Snatching Defeat From the Jaws of Victory

Here’s a strange case where the Air Force and now the district court have refused to let an Air Force ROTC cadet booted out of the program have his cake and eat it too.

This case involves a ROTC cadet at James Madison University who simply does not want to serve in the Air Force, although it is apparently okay by him that the military paid for his education. (Maunz v. James, Secretary of the Air Force (DDC Civil Action No. 13-1858 (JDB), 1/12/15))

These facts are as explained in the court’s decision.

Mr. Maunz enrolled in AF ROTC and enjoyed the education benefits until he ran afoul of civilian law enforcement, which resulted in trouble with his ROTC unit.  Following his arrest in North Carolina for various offenses, including speeding, possession of drugs and drug paraphernalia, Maunz did not notify his commander of his arrest within 72 hours as required by the rules. Indeed, it took him fifty days or so to get around to it while he worked to clear his name with North Carolina prosecutors. He worked out a plea deal that dropped the drug related charges, reduced the traffic charges, and in return required Maunz to do some community service. Unfortunately for Maunz his military superiors were none too pleased to find out what was going on almost two months after the fact. Maunz was booted from the program for failing to report the arrest as required and thus committing what was in their opinion a “serious breach of trust.” (Opinion pp 1-2)

The AF then informed Maunz he was required to repay the scholarship funds to the tune of $27,746. (p. 2)

Maunz challenged the demand for reimbursement by taking his case to the AF Board for Correction of Military Records, arguing how unjustly and harshly he had been treated since in the end he in fact did report the arrest, and, by the way, he “meant well when he delayed his report.” (p. 3)

Maunz asked the Board to reinstate him, clean up his record, stop trying to get the scholarship funds back, and thereby “allow a dedicated and highly competent cadet to continue to pursue becoming an officer in the Air Force and provide sound leadership to the service.” (p. 3)

Lo and behold the Board sided with Maunz. It found the 72-hour report rule was somewhat ambiguous, he did in fact report the arrest, and this was his first discipline. Maunz won big in that the Board excised the discipline from his record, stopped the collection efforts and indicated the AF should reinstate Maunz. As the court stated, “Maunz, in short, had won. But his next steps would not show it.” (p. 3)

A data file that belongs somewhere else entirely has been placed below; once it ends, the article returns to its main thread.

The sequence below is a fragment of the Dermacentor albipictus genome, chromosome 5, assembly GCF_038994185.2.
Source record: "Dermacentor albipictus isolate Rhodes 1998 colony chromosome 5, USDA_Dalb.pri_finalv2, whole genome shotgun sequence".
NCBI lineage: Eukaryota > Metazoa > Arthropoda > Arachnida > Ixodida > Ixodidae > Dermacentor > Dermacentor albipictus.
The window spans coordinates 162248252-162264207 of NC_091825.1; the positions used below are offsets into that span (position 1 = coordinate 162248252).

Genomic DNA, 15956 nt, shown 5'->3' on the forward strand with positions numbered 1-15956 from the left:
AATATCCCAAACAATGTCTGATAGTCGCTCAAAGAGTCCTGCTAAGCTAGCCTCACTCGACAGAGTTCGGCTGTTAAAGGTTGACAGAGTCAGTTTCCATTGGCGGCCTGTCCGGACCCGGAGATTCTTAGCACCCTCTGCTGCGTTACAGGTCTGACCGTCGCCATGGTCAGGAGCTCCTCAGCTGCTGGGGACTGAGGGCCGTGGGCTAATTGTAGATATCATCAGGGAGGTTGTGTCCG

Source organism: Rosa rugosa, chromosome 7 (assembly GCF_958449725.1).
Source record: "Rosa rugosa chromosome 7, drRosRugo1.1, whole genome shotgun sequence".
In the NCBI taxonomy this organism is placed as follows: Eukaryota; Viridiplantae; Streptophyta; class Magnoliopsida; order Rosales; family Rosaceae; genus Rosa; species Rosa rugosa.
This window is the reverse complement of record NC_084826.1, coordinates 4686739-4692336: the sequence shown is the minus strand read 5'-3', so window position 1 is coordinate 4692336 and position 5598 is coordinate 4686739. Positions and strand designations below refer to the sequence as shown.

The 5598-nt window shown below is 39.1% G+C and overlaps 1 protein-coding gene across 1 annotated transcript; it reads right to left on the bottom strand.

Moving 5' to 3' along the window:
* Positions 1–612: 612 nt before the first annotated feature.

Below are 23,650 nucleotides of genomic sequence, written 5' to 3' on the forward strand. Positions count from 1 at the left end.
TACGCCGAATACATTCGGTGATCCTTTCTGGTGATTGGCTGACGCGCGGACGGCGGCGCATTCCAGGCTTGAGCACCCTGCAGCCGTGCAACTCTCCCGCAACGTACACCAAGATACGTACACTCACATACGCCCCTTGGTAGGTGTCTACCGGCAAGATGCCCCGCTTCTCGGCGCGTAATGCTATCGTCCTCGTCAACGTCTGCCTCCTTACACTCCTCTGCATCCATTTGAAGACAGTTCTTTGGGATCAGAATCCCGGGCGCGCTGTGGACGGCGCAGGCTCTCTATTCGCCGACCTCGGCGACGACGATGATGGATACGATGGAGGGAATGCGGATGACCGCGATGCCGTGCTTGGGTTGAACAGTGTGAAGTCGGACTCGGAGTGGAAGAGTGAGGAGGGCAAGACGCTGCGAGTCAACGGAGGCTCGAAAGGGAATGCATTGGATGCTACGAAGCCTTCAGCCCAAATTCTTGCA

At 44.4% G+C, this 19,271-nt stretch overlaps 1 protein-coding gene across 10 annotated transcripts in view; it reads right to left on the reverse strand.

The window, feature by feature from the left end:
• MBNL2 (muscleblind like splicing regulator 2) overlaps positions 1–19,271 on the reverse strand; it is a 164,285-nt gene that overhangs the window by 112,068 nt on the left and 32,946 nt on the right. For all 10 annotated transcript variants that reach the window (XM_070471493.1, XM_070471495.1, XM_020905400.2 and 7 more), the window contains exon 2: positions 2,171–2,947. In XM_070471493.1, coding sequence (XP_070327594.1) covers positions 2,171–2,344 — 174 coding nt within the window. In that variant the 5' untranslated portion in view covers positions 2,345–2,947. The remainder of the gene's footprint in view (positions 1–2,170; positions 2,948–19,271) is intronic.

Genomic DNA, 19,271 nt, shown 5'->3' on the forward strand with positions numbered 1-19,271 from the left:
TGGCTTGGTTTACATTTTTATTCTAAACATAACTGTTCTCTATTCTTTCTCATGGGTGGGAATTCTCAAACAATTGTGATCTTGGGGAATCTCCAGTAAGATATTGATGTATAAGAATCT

His attorney asked the Board does this mean Maunz has to return to active duty, which he does not want to do since he had landed a pretty good job that was paying for graduate school. The Board replied, uh, yes it means he has to be reinstated if he wants the relief ordered up by the Board. Of course he was free to ask for reconsideration from the Board, but Maunz was cautioned he might now like the outcome of that. (p. 4)

Undeterred, Maunz soldiered on and asked for reconsideration. Basically he wanted the relief—clean record, no reimbursement of his scholarship money—but he did not want reinstatement—he did not want to pay the price of having to serve in the AF.

Okay. The Board then handed Maunz defeat snatched from the jaws of victory. They concluded further corrective action was not warranted and Maunz either had to enter the Air Force or live with paying back the education funds and having a tarnished record.

Maunz took his case to court. Basically he argued the Board had failed to provide “full and effective and thorough and fitting relief…” since it was not willing to grant him everything without requiring he serve in the military. (p. 5)

Bad news for Maunz. The court has found that the Board had acted perfectly properly, following the regulations “to a tee.” (p. 6) Stating that the Board is not “hostage to Maunz’s subjective—and evolving—preferences for corrective action…” the court points out that it is a matter of Board discretion as to how to correct a perceived injustice. The Board gave Maunz everything he asked for, but then he wanted more. “Just because he—years later—wishes he had asked for something else does not make the Board’s …decision contrary to law.” (p. 9)

At the end of the day, Maunz is stuck with the Board’s proffered choice—erase the discipline and serve in the AF, or pay back the costs of his education and live with a tarnished ROTC record.

About the Author

Susan McGuire Smith spent most of her federal legal career with NASA, serving as Chief Counsel at Marshall Space Flight Center for 14 years. Her expertise is in government contracts, ethics, and personnel law.